Human or machine? : an experimental study of the effects of approachability on the intention to adopt a new technology
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- Master Thesis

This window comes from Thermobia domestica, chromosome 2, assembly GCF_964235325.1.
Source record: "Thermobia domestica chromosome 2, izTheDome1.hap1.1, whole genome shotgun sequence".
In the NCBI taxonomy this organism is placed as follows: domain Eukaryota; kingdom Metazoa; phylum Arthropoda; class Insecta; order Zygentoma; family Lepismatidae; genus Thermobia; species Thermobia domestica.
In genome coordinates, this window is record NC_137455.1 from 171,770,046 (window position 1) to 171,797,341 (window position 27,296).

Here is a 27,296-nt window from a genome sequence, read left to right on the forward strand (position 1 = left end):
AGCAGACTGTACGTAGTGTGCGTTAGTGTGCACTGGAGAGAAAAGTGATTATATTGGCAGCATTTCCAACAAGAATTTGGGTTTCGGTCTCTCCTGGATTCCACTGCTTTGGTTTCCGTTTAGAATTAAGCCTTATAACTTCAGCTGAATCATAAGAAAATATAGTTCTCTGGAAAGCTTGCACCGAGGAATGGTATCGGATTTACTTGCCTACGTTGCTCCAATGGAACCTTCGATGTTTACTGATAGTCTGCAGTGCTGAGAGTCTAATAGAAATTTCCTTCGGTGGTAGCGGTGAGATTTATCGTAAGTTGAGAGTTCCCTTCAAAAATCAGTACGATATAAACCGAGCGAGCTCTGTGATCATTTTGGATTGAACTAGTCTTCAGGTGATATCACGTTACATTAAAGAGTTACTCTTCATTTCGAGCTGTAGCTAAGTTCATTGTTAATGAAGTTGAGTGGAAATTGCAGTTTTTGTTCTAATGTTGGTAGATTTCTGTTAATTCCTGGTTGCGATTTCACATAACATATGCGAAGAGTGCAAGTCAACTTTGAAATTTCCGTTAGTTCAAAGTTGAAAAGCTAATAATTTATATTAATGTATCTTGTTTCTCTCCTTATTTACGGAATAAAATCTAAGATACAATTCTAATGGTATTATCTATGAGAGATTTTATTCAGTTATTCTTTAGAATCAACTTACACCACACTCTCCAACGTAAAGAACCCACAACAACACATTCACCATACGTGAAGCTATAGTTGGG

Use of self-service technologies (SSTs) is spreading all over the world and businesses are replacing traditional service encounter with newly developed SSTs across several industries and thus, more researchers have invested their resources to explore different factors that might influence the technology adoption and the consumers’ intention to use SSTs in various context. This paper combines the effect of approachability of new technology vs human counterpart on consumers’ intention to use a service based on the technology acceptance model and then proposes a modified model that suits the purposes of this study. An experimental study is conducted to test the model and examine the effect of approachability of both human and machine factors on technology adoption in grocery store context. Perceived ease of interaction, perceived value, extroversion and attitude towards use are other factors that are identified based on literature review and are examined in this model to better understand consumer’ behavioral intention. These factors are tested by the online experimental survey and the data collected is validated and analyzed to test the posed hypotheses. The effect of approachability of both human and machine factors was found to be significant, however, it had no significant influence on the other variables mentioned above. The other significant relationship was among the measure adopted from technology model. Effect of extraversion personality trait was found to be insignificant in all cases. The most significant relationship was between attitude toward using and intention to use. At last, the theoretical and managerial implications from are discussed based on the findings and suggestions for future research are given.